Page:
Disney Agrees to Sell Miramax to Tutor, Colony & Co. for $660M
After a six-month bidding process, Disney has agreed to sell Miramax to a group that includes Ronald Tutor and Colony Capital for $660 million.
The transaction is subject to certain regulatory approvals and is expected to close sometime before the end of the year. In a statement, Disney chief Robert Iger said, “Although we are very proud of Miramax’s many accomplishments, our current strategy for Walt Disney Studios is to focus on the development of great motion pictures under the Disney, Pixar and Marvel brands.”
Tutor, the chief executive of the Tutor Perini Corporation, and Tom Barrack, the chief executive of Colony Capital, and other individuals bought Miramax through Filmyard Holdings. The press release did not mention any other minority investors, such as James Robinson of Morgan Creek, Gulf Capital of Dubai and actor Rob Lowe, who said last week that he was part of the group, notes The Hollywood Reporter. Nor was there any mention of Pangea Media Group CEO David Bergstein, who first brought the deal to Tutor and has been acting as a consultant on the sale.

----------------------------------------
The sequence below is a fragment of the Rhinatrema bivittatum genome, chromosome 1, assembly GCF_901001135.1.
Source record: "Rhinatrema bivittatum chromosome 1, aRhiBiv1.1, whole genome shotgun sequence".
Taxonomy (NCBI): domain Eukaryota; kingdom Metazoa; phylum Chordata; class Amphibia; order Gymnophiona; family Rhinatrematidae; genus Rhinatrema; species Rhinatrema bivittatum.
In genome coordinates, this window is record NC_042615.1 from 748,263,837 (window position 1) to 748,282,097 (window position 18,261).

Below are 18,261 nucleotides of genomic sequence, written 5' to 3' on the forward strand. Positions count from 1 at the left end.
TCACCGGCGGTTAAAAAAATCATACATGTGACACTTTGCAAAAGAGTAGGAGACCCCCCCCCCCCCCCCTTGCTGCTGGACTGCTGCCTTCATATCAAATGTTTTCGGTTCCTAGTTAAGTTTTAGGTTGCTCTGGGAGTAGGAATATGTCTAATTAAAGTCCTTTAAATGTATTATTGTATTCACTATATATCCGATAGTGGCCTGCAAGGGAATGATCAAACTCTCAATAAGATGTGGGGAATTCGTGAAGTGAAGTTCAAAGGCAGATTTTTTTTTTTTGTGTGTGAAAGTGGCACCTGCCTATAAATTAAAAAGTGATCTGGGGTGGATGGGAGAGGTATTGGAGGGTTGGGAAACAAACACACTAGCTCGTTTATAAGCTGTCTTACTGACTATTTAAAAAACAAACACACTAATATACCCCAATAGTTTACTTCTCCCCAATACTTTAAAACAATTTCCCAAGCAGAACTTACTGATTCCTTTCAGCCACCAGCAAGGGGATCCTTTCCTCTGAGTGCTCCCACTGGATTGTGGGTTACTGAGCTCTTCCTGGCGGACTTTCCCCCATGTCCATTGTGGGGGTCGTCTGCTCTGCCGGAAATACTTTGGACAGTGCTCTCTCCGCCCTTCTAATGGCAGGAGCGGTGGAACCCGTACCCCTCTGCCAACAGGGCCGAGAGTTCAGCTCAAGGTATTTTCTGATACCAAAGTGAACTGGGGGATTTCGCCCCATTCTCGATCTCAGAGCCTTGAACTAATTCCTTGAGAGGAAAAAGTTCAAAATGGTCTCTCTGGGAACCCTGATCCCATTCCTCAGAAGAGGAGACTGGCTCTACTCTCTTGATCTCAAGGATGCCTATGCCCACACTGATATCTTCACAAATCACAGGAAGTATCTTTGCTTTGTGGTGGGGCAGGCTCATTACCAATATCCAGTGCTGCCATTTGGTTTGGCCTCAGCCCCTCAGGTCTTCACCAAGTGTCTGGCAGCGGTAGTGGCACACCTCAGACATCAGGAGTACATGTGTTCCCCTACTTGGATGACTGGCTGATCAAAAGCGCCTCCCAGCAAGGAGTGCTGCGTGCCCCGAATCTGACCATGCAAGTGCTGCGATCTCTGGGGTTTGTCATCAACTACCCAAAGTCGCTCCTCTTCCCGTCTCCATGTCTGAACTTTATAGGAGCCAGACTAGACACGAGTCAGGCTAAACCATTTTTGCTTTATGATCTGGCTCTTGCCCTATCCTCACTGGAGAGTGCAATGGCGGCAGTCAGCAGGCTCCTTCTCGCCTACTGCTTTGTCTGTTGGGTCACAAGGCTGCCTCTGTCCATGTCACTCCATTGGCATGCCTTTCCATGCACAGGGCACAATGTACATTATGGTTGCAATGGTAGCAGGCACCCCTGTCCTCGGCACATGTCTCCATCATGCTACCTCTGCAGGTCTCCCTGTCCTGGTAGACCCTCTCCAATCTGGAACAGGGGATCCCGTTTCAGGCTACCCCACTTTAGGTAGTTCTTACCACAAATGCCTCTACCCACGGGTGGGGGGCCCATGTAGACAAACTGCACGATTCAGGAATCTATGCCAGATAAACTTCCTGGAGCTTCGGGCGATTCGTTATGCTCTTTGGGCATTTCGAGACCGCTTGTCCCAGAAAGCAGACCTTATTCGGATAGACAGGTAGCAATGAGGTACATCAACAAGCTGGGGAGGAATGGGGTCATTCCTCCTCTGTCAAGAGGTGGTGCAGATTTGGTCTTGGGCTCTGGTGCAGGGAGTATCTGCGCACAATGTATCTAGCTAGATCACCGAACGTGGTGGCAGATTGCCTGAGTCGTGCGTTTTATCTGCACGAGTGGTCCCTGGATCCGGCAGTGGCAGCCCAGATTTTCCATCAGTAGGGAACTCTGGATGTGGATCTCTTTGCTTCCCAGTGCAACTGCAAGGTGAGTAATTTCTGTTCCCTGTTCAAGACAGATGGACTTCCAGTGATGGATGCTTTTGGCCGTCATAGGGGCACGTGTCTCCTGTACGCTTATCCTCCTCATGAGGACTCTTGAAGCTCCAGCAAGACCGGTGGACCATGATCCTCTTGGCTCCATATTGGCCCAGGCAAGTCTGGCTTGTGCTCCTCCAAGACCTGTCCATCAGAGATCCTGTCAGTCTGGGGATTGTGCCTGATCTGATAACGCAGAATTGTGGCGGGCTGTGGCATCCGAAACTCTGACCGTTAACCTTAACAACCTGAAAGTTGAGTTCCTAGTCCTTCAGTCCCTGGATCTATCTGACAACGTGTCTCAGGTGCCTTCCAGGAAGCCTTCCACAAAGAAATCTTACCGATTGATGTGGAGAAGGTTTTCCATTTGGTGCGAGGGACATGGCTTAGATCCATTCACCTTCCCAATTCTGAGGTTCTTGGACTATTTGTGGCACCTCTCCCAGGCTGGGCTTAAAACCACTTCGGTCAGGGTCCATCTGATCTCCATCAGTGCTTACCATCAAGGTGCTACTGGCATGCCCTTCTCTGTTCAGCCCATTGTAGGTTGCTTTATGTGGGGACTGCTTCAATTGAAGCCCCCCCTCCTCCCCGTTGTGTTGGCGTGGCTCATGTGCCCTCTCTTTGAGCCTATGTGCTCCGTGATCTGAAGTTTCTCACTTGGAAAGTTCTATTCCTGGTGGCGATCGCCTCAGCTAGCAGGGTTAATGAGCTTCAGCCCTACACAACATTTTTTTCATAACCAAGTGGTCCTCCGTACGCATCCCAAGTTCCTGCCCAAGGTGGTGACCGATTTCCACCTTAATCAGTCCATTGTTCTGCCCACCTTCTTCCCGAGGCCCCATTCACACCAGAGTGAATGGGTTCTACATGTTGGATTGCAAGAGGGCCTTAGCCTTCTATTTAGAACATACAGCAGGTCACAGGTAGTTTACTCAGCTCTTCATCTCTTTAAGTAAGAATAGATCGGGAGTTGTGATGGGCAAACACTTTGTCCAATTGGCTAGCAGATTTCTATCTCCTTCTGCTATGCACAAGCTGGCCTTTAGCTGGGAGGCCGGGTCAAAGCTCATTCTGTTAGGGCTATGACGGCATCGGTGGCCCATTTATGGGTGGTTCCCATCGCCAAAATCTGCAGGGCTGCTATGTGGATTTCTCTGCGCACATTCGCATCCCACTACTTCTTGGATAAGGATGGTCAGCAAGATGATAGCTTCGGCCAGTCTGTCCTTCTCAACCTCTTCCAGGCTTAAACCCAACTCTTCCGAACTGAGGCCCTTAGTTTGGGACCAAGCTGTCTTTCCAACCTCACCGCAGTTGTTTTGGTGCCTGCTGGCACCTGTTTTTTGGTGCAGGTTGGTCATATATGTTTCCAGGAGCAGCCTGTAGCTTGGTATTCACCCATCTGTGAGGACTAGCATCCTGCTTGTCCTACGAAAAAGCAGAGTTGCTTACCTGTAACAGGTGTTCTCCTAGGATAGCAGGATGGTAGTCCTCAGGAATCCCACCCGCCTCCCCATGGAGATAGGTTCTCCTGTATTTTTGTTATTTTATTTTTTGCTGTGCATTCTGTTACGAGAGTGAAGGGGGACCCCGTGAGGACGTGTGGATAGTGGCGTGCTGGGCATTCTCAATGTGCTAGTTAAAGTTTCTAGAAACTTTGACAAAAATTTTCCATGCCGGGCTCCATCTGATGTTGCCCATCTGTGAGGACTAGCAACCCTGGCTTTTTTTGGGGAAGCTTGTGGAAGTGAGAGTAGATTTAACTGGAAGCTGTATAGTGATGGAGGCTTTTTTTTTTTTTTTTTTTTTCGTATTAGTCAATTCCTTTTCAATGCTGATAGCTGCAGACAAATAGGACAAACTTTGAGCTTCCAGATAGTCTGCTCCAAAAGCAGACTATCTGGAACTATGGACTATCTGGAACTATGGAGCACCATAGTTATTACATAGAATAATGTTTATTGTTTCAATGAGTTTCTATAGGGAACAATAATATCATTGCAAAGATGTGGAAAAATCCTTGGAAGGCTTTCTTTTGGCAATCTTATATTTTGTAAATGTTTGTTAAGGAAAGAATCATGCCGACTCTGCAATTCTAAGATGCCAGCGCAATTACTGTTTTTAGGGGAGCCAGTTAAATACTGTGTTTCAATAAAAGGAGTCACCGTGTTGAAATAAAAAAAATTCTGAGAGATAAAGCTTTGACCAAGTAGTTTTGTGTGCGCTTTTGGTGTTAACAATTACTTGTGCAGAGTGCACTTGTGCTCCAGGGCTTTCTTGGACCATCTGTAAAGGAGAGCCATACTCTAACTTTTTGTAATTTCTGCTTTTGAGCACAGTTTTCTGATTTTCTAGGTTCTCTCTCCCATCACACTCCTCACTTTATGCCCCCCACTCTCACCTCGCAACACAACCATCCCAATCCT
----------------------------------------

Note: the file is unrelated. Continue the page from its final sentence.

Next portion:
According to The Los Angeles Times, Jerome Swartz, who co-founded mobile technology company Symbol Technologies, was expected to invest between $25 million and $50 million in the new venture.
The purchase includes the rights to 700 library titles, plus the Miramax name, books, development projects and other assets.
Disney will handle distribution of a handful of completed Miramax films that have yet to be released, an arrangement that may be in place for up to a year after the transaction is completed, Variety notes.
The ultimate price for the indie label was higher than what others, including Miramax founders Harvey and Bob Weinstein backed by Ron Burkle, were prepared to offer.
As much as $150 million of the Miramax unit’s value remains tied to film franchises like the Spy Kids and Scary Movie series in which the Weinsteins have rights, a source told The New York Times.
Unclear is how Tutor’s group will deal with the Weinstein presence, given the brothers’ chagrin in recent weeks at not having prevailed in the bidding, says the NYT.
Deadline notes that Colony Capital's Richard Nanula will be the key person picking a CEO and CFO from the usual roster of experienced movie executives. An insider told Deadline, "He'll make sure Miramax doesn't end up hiring someone who'll use distribution as an excuse to go into production. Because that would be disastrous."